12.2 HIGHLIGHT: Investigating the “Time Of Wind Return” (TOWR) for Transient Terminal Convective Weather Events

Thursday, 10 January 2013: 3:45 PM
Room 17A (Austin Convention Center)
Jennifer L. Bewley, AvMet Applications Inc., Reston, VA; and C. Reiche, M. Robinson, and C. Craun
Manuscript (1.7 MB)

Air traffic operations are significantly impacted when convective weather impacts an airport terminal. In addition to the immediate safety threats associated with thunderstorms (dangerous wind shear, lightning strikes, heavy rainfall, reduced ceilings and visibility), convectively-induced outflow winds (typically referred to as “gust fronts”) often result in drastic changes in wind speed and direction at the airport that require runway reconfigurations. Over the years, much research and development has been devoted to identifying and predicting gust front passage through airport terminal airspace. As a result, traffic managers and airport tower controllers have made great strides in mitigating the impacts of these initial storm-driven wind shifts in terminal airspace.

Significant challenges remain, however, in managing terminal airspace and airport surface operations when the terminal wind field is perturbed by convection. One of the most vexing challenges for traffic managers and tower controllers is trying to determine when the off-nominal wind conditions – and resultant changes and impacts to the air traffic operation – associated with transient convection will cease and the pre-impact wind regime will become re-established.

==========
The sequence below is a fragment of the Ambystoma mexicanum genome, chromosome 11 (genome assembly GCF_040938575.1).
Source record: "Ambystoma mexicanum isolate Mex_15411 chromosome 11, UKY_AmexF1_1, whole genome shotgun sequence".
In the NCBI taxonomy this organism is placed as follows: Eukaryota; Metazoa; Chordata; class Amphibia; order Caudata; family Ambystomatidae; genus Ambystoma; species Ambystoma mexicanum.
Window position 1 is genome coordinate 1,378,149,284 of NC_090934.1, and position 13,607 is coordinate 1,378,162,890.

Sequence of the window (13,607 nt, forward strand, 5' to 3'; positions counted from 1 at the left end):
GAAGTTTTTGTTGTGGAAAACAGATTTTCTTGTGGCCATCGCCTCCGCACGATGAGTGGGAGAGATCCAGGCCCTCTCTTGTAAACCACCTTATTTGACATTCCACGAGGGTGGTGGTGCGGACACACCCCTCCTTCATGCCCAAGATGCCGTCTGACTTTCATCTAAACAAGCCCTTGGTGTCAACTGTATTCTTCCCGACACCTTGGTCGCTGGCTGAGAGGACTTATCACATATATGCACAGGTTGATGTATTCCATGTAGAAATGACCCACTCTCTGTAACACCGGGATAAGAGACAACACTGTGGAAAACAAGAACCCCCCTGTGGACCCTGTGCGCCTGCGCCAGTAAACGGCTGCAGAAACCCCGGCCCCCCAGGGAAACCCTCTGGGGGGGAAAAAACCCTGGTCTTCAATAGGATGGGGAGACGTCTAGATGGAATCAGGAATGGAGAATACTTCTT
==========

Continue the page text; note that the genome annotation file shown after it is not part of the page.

The Time Of Wind Return (TOWR) project is a foundational weather service analysis study of this “end of storm-induced wind shift” phenomenon, the potential impacts on airport operations, and the potential applications and benefits of TOWR forecast decision support. An historical assessment of TOWR events over a ten year period at core airports demonstrates the frequency and variability of this convective phenomenon across the National Airspace System (NAS). A combined analysis of these discrete weather events and corresponding airport traffic characteristics given TOWR conditions quantifies TOWR impacts on airport operations. A detailed benefit analysis will be provided to illustrate the potentially significant delay/cost savings for airport surface operations if traffic management decisions were supported by a TOWR predictor. Initial research into the technical feasibility of the predictability of the TOWR will be presented and the applicability of TOWR predictions to near and mid-term NextGen operations will be discussed.

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